I have five minutes to digest what I heard during lunch. Damien Thigpen is the conversation of the day. Context: Thigpen was an early commitment to Tennessee. He remained a commitment throughout the coaching change. This past weekend, during an official visit, he was told by the coaching staff that he probably wasn't going to be the right for Tennessee. National Signing Day is next Wednesday. Most are viewing this as a horrible thing to do to a kid. Perhaps it was, but that conclusion is based on too many assumptions.
- It's wrong to tell a commit this close to signing day that he's not the right fit. Lots of thoughts here, but they all boil down to this: Isn't the 11th hour better than the 12th? Isn't that doing him a favor, telling him that he may want to re-think things because the team is headed in a different direction? What if they didn't tell him, he signed, and only then did he realize he wasn't going to play? He could transfer, but he'd have wasted one or two years.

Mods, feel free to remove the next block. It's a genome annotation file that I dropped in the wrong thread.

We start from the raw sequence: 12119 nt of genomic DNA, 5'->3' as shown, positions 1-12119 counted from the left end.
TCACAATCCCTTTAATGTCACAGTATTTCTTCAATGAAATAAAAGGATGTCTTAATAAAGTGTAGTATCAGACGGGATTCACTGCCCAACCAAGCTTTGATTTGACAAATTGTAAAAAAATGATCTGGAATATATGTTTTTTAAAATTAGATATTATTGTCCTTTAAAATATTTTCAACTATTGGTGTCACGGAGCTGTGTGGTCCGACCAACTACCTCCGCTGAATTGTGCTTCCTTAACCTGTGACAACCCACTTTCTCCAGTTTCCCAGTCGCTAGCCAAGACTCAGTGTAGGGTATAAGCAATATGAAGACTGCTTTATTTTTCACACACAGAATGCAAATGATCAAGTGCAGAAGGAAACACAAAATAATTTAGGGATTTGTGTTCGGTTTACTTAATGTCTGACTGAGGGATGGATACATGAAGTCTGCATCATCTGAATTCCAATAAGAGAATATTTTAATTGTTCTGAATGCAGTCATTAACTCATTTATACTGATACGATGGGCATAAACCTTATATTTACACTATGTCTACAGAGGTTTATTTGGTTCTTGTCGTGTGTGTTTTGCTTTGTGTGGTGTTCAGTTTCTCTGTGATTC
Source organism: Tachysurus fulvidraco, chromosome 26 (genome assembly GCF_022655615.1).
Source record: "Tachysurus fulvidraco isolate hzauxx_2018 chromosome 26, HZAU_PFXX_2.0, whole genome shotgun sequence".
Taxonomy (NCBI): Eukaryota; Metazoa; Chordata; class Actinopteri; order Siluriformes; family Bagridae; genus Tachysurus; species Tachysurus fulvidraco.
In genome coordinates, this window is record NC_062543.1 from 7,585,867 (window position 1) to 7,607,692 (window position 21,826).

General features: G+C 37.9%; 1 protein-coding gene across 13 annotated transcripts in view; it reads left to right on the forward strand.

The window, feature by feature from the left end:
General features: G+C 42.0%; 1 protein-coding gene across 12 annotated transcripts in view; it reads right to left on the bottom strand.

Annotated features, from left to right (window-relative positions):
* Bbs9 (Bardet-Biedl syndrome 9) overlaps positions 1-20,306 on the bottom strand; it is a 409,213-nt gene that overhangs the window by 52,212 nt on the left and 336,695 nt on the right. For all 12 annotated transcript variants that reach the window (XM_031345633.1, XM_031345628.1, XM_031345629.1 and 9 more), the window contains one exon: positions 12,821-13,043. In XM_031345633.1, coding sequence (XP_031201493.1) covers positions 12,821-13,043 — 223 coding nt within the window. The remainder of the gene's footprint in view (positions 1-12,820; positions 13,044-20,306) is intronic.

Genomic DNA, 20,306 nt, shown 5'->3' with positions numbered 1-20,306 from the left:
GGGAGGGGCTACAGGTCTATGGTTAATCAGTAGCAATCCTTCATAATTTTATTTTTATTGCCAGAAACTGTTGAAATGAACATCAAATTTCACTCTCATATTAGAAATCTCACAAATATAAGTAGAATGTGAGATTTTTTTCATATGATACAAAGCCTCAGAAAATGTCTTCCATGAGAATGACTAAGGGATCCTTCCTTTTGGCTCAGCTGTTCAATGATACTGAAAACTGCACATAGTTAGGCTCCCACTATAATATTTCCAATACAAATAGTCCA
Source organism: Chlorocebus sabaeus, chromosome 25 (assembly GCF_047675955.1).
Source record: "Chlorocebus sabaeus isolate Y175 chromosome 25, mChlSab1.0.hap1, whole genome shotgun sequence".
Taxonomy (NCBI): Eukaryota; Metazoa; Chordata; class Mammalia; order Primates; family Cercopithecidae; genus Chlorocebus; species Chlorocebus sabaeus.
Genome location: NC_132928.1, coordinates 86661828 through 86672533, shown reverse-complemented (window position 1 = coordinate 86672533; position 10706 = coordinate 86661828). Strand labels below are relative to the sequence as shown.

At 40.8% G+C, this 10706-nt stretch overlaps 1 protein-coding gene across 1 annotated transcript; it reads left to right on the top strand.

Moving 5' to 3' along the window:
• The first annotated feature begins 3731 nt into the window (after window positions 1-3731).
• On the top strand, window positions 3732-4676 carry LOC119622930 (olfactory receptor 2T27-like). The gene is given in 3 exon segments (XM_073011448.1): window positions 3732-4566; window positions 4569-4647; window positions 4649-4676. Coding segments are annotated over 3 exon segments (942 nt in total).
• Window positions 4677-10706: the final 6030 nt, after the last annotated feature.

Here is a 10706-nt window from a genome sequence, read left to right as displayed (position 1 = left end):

- Okay, maybe the 11th hour is better than the 12th, but they should have told him before they did. That assumes they knew prior to this weekend's visit. What if their recruiting class is shaping up better than they expected and there's now a logjam in front of the guy? Wouldn't he want to know that? What if they discovered something about him during his visit that they didn't like? One caller pointed this out but was essentially cut off and criticized for bringing the kids' character into question without any basis for doing so, which he did not do. He merely said something could have happened during the visit that made them change their mind. It could have been just a vibe. Different goals. Different ideas about playing styles. Whatever. Even if the caller did call the kids' character into question, making such an assumption wouldn't be much different than assuming the worst about the coaching staff, would it? Maybe they didn't know until then, and when they knew, they told him so that he could make an informed decision.
- Using this "you've still got a scholarship offer, but you're not going to fit in here" comment is essentially using a loophole to run a kid off. You don't know that they're running him off. They said they would still honor the offer. Perhaps they're just being honest with him that things may have changed and that he might want to reconsider whether to accept the offer.
I believe that I'm in the minority on this, but what do y'all think?